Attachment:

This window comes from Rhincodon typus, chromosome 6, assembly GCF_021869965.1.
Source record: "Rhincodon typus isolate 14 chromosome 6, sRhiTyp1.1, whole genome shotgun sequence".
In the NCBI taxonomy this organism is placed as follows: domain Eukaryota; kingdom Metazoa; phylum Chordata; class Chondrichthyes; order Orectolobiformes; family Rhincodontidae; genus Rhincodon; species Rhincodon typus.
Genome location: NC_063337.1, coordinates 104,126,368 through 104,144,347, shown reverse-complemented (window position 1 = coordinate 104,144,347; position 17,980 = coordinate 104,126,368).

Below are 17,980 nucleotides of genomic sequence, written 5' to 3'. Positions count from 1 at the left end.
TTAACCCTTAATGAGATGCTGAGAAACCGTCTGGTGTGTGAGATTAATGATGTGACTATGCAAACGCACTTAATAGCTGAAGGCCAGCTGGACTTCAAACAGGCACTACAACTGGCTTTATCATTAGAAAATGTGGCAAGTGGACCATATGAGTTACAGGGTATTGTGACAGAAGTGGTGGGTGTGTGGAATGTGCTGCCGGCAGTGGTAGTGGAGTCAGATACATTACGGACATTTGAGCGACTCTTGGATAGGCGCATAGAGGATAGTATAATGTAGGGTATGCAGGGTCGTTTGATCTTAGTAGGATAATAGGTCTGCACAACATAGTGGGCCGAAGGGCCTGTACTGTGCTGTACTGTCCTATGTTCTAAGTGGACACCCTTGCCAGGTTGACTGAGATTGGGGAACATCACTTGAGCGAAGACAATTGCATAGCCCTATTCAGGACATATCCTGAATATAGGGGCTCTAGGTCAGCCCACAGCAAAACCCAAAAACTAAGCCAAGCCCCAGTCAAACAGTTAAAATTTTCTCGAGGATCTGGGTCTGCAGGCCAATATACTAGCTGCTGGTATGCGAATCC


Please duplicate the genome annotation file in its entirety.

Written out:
This window comes from Rhincodon typus, chromosome 6, assembly GCF_021869965.1.
Source record: "Rhincodon typus isolate 14 chromosome 6, sRhiTyp1.1, whole genome shotgun sequence".
In the NCBI taxonomy this organism is placed as follows: domain Eukaryota; kingdom Metazoa; phylum Chordata; class Chondrichthyes; order Orectolobiformes; family Rhincodontidae; genus Rhincodon; species Rhincodon typus.
Genome location: NC_063337.1, coordinates 104,126,368 through 104,144,347, shown reverse-complemented (window position 1 = coordinate 104,144,347; position 17,980 = coordinate 104,126,368).

Below are 17,980 nucleotides of genomic sequence, written 5' to 3'. Positions count from 1 at the left end.
TTAACCCTTAATGAGATGCTGAGAAACCGTCTGGTGTGTGAGATTAATGATGTGACTATGCAAACGCACTTAATAGCTGAAGGCCAGCTGGACTTCAAACAGGCACTACAACTGGCTTTATCATTAGAAAATGTGGCAAGTGGACCATATGAGTTACAGGGTATTGTGACAGAAGTGGTGGGTGTGTGGAATGTGCTGCCGGCAGTGGTAGTGGAGTCAGATACATTACGGACATTTGAGCGACTCTTGGATAGGCGCATAGAGGATAGTATAATGTAGGGTATGCAGGGTCGTTTGATCTTAGTAGGATAATAGGTCTGCACAACATAGTGGGCCGAAGGGCCTGTACTGTGCTGTACTGTCCTATGTTCTAAGTGGACACCCTTGCCAGGTTGACTGAGATTGGGGAACATCACTTGAGCGAAGACAATTGCATAGCCCTATTCAGGACATATCCTGAATATAGGGGCTCTAGGTCAGCCCACAGCAAAACCCAAAAACTAAGCCAAGCCCCAGTCAAACAGTTAAAATTTTCTCGAGGATCTGGGTCTGCAGGCCAATATACTAGCTGCTGGTATGCGAATCC